Monday, November 10, 2008

Anchoring to the IMF, II

On Friday, there was a well-written article in the International Herald Tribune on Turkey's IMF dilemma, i.e. to anchor or not to anchor. Daniel Altman catches the gist of the article in his IHT blog by calling an IMF help a Faustian bargain. It is true that the Fund is mostly fiscal, so irrespective of whether the government genuinely plans to resort to fiscal stimulus against a slowing economy or is worried about the upcoming municipal elections (it has recently been reported in the media that one of the major disagreements between the IMF and the government is transfers to municipalities, so even a hopeless optimist cannot disregard the latter), it wouldn't be too happy with the IMF on its gullet, to quote the PM himself.

Leaving the issue of local elections aside, a case can still be made that Turkey should not go for IMF help. The same signalling argument I had made for IMF earlier could also be used for the counter-argument: An IMF agreement could put Turkey in line with countries like Pakistan, Ukraine, Iceland and the like. Similarly, it could be argued that in a time when East and West are going for fiscal stimulus (the Economist has an excellent recent article that makes the case for fiscal stimulus), going against the wind will hurt the country more than it helps.

I am not saying I buy these arguments. On the contrary, I believe that both theory and empirics support that an IMF anchor and tight fiscal policy would be beneficial for the Turkish economy. Here's why:

Leaving signalling issues aside, to quote a great economist, emerging markets, with balance sheet constraints, debt and current account sustainability issues and currency & maturity mismatches, are simply different animals and fiscal policy that works for developed countries may not work for developing countries (sorry for the awkward attempt at putting much of the EM-related international macro literature of the last two decades into one sentence)- for a simple example how the well-known IS-LM model changes in the context of EM, see this paper and its accompanying comment.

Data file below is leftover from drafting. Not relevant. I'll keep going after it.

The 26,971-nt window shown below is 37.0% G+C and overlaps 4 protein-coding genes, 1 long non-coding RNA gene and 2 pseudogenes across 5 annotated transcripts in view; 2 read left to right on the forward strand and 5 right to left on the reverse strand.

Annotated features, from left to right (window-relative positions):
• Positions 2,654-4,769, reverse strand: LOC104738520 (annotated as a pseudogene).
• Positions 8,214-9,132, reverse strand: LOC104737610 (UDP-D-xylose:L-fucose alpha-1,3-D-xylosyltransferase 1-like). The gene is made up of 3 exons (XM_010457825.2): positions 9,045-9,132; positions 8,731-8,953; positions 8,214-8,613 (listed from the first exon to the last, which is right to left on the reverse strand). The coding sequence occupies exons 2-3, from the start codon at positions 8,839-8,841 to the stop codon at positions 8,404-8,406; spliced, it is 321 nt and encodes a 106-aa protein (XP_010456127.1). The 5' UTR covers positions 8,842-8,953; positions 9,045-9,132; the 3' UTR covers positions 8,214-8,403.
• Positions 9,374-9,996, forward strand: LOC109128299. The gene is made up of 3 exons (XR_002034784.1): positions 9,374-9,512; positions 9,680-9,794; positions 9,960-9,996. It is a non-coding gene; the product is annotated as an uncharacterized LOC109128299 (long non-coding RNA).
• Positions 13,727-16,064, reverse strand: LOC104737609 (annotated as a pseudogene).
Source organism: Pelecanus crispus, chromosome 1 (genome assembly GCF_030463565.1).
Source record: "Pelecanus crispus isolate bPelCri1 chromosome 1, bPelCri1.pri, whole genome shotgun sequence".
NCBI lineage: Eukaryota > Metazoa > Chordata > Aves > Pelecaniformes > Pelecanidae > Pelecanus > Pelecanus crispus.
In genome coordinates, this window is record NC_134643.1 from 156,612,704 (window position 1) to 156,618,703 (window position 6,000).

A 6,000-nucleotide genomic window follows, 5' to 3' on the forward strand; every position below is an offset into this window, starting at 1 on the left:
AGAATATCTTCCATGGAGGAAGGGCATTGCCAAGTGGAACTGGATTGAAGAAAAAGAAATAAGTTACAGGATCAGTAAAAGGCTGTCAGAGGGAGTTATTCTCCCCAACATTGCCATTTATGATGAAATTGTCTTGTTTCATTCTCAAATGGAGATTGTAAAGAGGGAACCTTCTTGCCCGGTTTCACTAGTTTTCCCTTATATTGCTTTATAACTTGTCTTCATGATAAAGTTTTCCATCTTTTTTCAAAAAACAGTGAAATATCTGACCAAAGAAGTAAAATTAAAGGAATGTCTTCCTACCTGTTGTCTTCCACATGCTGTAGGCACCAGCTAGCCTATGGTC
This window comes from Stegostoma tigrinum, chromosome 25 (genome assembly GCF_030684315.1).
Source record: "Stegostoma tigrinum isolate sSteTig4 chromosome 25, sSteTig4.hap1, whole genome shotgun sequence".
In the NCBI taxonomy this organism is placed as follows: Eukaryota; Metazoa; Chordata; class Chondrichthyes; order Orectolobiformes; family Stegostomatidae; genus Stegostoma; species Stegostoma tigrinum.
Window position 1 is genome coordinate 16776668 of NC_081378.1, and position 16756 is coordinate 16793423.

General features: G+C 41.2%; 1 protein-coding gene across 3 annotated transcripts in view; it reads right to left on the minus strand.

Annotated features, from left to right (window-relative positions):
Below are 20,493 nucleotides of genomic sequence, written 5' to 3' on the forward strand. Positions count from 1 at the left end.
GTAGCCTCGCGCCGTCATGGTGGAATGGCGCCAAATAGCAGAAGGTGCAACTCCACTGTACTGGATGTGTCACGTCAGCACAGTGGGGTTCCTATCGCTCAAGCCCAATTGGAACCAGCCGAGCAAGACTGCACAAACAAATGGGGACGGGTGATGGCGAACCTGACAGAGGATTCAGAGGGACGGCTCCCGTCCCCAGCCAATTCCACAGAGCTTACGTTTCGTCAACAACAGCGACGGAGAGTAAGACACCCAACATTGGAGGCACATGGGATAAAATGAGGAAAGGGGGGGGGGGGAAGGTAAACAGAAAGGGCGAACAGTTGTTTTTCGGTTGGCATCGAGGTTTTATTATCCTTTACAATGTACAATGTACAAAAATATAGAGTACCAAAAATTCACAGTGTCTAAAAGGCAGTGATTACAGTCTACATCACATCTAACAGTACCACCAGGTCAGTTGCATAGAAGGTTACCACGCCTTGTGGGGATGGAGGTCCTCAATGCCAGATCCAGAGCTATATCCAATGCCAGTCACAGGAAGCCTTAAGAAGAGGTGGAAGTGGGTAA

Leaving the ivory tower of theory in favor of practical economics, in a world where your sovereign risk premium is measured by your international reserves relative to your external financing requirement, having IMF cash ready would definitely help (forget the Krugman argument that your reserves would be depleted instantaneously during a currency attack, it is the perception of markets that matter here). And while there is some evidence that lax fiscal policy could promote growth in EM and be perceived positively by markets, even then revenue-based adjustment usually works better than spending-based adjustment and tax-financed spending is better than debt-financed spending. Moreover, in countries with weak institutions, fiscal restraint is likely to be more growth-enhancing than expansionary fiscal policy. When I add all of these together, IMF and fiscal restraint simply weigh more on my scale.

Therefore, I should seem happy by the recent convergence of the academia, media, economists and businessmen (basically anyone except the government and those against the IMF on political grounds) towards a new with-money IMF program (whatever its exact name be). In fact, I am not, even though I have formed my own opinion in favor of fiscal restraint and the IMF. The reason of my discontent is basically the lack of a debate on this important and controversial issue. I have read a couple of articles arguing against the IMF and fiscal restraint (and discussed one of them in a recent post), but the debate is extremely one-sided at the moment. Moreover, despite all the uproar, I have not heard that many convincing arguments from the IMF-fiscal restraint camp either. IMF is good because it will please markets is not a valid argument, unless you add a because to it. And frankly, leaving aside a few notable exceptions, that is unfortunately more or less the depth of the arguments.

Given the importance of the issue and the uncertainty in its nature (as are most policy discussions in Economics) I would have expected a more balanced and lively debate on the merits of an IMF program and fiscal restraint. Maybe, we Turks are just hoping that as in Faust, angels will descend and save us when the moment of truth comes.

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